Friday, April 30, 2010

The serenity of hummmm....

We were lucky to have a nice sunny day for my new bees' first complete day in their new hive homes. They spent a lot of time today getting their bearings and flying close around the hives, though some were already busy bringing in pollen. This is a little video just to give an idea of the pleasantness of watching and being around bees. Please excuse the unevenness of the sound volume- I must have blocked the microphone holes with my finger on the camera for a little while.

Thursday, April 29, 2010

The new honeybees are hived.

Today I installed the two 'nuc' colonies of honeybees into their waiting new hives. My friend Cris helped me., and he was not afraid. We weren't sure what kind of mood the bees would be in when we pried open their shipping boxes, so we had the smoker ready and had veils and gloves on just in case the bees were unhappy about having been cooped up in a little box for 2 days.
As it turns out, the bees were unbelievably sweet natured, and our precautions seemed a bit overdone. Neither Cris nor I were stung despite handling thousands of bees on the ten frames that had been shipped to me in the two nucs.
Here we are, installing the frames of bees and brood into my waiting hive boxes along with some new frames as well, to fill the spaces out. Click on each photo to enlarge and see it better. The nucs came with lots of nice looking brood in capped cells, developing into new young bees which emerge over the coming days. The top picture above shows a nice patch of capped worker bee brood being covered and cared for by nurse bees.
We did get to check the two queens which were in their little queen cages and active. Over the next couple of days the worker bees will continue to chew off the little candy 'door' on the queen cages and release the queens each in their own hive. By that time the bees will be familiar with their new queen's scent and will accept her. In a couple of days I will check to see whether the queens have been released from their cages yet.

Me and Cris (on the right) having lots of bee fun. :)

After getting the frames of bees and the queen cages safely situated in the two hives, I made sure they each had a full frame of honey (saved from my old hive) and also some sugar syrup as a tonic for them after their journey of hundreds of miles rumbling down the highway to get to me from down south in Georgia. My thanks to Don Kuchenmeister, the "Fat Bee Man", for shipping such wonderful healthy bees to me!

I named the hives Esperanza (which means Hope) on the left, and Aurora (which means Morning) on the right. They are named after two of Cris' sisters, all of whom seem to have been blessed with lovely names...

Wednesday, April 28, 2010

The new Honeybees are here!!

I am SO EXCITED!! My two nuc/colonies of honeybees have arrived, unexpectedly early. It's a good thing I had already gotten everything prepared ahead of time. Each of the two boxes contains five frames full of bees plus a queen in a little cage for her travel protection. Literally thousands of honeybees.

I will be installing them into their brand new hives tomorrow afternoon once the day warms up. Meanwhile, they remain in their travel boxes overnight on my kitchen table....humming quietly and waiting to start their new adventure tomorrow.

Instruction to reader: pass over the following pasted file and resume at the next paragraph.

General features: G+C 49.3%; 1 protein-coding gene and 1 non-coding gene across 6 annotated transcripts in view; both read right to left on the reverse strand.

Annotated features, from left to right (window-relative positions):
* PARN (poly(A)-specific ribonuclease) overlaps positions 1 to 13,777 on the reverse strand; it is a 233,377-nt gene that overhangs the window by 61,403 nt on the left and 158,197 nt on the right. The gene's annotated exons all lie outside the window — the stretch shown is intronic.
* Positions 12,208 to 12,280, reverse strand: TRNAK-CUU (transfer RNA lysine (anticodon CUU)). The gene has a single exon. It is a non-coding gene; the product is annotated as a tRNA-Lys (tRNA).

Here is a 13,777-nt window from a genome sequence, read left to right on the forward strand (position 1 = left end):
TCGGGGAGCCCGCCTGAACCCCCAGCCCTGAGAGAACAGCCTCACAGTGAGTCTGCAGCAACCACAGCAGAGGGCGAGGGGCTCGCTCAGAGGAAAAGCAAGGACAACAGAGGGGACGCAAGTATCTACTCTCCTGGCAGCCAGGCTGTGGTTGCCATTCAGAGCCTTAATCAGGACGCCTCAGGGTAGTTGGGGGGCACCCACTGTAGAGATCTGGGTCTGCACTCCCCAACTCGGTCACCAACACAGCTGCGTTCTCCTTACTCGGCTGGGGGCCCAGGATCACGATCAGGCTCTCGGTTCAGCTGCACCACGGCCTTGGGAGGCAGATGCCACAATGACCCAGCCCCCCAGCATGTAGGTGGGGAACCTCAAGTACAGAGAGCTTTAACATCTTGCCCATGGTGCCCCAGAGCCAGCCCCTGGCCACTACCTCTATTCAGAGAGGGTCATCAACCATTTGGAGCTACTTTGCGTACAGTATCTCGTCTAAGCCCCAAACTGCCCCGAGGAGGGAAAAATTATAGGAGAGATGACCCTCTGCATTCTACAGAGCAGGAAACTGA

Here is a little video I took today to capture the fascinating sight and sound of the boxes full of bees. If you click on it and watch it directly on YouTube, it will be a nicer sized (uncropped) view...

Monday, April 26, 2010

I've got stinging nettle

A few days ago i was surprised to find a young new scattering of wild stinging nettle growing near the lilac bush, amongst some other 'weeds'. It was already about a foot high. I've never had stinging nettle in my yard before. The next day I had the opportunity to ask my herb-wise friend Lauren about how to use and prepare nettle for both eating and making nettle tea. Nettle is supposed to be a very beneficial herb and tonic, also a highly nutritional green. I knew Lauren had been using nettle for years and loved it. Here is an informative Wikipedia page on stinging nettle and its uses.

Lauren gave me a lot of good information about how to use stinging nettle. Of course one must be very careful when coming into contact or harvesting nettle, for the tiny barbs are quite painful- I knew this from experience years ago! Once the nettle leaves and stems are steamed, cooked, or dried for tea, they completely lose their ability to sting.
I plan to try drying some nettle for use as a tea, and also hope eventually to have enough harvest of the tender plant tips to try cooking it like a Spring green, in the manner of spinach. Apparently the taste is delicious to some people and not to others. We shall see.
Unfortunately, before I had a chance to caution my husband about mowing the nettle down with the lawn mower, they were already mowed! However, being a weed I am sure they will grow up again in the same spot if allowed to, and I also found a few more undamaged shoots nearby that had escaped the mower. These I photographed...

Thursday, April 22, 2010

tiny sprouts in the garden

This is one of my favorite things about the garden... when the seed has sprouted and fresh green shoots appear with their first tender bright green leaves against the black soil. I love how completely distinctive the plant varieties are from each other, even at this early stage.
I couldn't resist taking a few 'baby portraits' in the vegetable garden in the afternoon sun.


Black seeded Simpson leaf lettuce...

French breakfast radishes...

Borage... (especially planted for my bees)